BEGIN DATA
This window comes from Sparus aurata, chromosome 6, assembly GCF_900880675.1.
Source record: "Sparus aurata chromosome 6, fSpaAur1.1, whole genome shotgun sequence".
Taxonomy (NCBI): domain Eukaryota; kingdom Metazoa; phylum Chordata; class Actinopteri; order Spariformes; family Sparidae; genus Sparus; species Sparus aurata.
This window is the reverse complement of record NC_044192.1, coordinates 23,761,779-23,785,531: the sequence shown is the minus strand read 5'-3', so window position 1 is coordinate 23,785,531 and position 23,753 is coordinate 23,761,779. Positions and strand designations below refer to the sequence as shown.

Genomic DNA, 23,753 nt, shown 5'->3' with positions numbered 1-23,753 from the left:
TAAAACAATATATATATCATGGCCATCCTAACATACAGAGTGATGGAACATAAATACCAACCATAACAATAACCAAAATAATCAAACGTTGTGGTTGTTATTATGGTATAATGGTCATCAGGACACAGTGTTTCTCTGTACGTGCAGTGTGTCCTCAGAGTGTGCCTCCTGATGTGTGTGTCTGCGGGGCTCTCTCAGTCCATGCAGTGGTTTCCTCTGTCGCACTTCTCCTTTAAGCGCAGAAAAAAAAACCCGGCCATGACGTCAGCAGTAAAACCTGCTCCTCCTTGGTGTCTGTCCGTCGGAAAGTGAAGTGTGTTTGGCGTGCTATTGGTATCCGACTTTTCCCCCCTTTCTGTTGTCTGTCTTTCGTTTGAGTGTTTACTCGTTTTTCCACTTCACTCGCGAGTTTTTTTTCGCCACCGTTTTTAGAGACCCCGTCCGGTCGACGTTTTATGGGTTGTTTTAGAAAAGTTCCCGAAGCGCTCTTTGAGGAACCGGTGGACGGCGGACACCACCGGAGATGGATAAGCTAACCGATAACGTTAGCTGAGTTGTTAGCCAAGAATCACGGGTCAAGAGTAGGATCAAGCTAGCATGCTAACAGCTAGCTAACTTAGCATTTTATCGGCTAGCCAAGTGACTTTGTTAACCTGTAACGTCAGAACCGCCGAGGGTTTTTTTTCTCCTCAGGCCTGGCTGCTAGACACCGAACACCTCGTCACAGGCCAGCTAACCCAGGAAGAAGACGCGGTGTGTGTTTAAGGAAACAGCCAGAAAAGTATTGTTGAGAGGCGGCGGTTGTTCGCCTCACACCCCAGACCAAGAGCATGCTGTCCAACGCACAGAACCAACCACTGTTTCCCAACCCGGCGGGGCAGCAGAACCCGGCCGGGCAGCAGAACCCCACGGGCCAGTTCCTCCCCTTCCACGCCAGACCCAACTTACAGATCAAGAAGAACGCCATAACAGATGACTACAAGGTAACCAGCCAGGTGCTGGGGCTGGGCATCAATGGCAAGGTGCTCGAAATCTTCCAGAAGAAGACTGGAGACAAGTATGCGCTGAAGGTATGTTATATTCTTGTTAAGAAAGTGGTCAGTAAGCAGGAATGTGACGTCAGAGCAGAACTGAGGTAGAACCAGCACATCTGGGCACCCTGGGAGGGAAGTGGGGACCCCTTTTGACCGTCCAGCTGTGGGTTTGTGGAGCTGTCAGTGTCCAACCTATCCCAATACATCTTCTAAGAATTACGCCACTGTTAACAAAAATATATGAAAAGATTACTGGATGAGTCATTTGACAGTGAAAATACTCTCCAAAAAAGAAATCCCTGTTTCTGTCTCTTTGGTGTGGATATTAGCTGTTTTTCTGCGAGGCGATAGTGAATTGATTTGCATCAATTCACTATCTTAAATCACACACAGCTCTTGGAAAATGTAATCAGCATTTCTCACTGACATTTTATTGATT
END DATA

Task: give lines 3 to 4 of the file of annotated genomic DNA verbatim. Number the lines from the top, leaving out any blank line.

Taxonomy (NCBI): domain Eukaryota; kingdom Metazoa; phylum Chordata; class Actinopteri; order Spariformes; family Sparidae; genus Sparus; species Sparus aurata.
This window is the reverse complement of record NC_044192.1, coordinates 23,761,779-23,785,531: the sequence shown is the minus strand read 5'-3', so window position 1 is coordinate 23,785,531 and position 23,753 is coordinate 23,761,779. Positions and strand designations below refer to the sequence as shown.